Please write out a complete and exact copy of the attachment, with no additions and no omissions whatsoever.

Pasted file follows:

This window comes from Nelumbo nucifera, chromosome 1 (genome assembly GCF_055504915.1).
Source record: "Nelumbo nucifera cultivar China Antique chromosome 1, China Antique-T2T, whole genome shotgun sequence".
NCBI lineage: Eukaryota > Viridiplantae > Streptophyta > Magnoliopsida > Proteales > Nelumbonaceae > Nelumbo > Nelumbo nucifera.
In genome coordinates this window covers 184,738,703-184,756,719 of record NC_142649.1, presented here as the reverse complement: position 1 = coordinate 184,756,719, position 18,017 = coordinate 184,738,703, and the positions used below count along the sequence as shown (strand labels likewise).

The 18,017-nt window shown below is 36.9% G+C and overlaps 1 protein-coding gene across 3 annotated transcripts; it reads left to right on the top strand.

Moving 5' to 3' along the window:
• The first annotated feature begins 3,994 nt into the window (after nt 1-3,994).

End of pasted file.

This window comes from Nelumbo nucifera, chromosome 1 (genome assembly GCF_055504915.1).
Source record: "Nelumbo nucifera cultivar China Antique chromosome 1, China Antique-T2T, whole genome shotgun sequence".
NCBI lineage: Eukaryota > Viridiplantae > Streptophyta > Magnoliopsida > Proteales > Nelumbonaceae > Nelumbo > Nelumbo nucifera.
In genome coordinates this window covers 184,738,703-184,756,719 of record NC_142649.1, presented here as the reverse complement: position 1 = coordinate 184,756,719, position 18,017 = coordinate 184,738,703, and the positions used below count along the sequence as shown (strand labels likewise).

The 18,017-nt window shown below is 36.9% G+C and overlaps 1 protein-coding gene across 3 annotated transcripts; it reads left to right on the top strand.

Moving 5' to 3' along the window:
• The first annotated feature begins 3,994 nt into the window (after nt 1-3,994).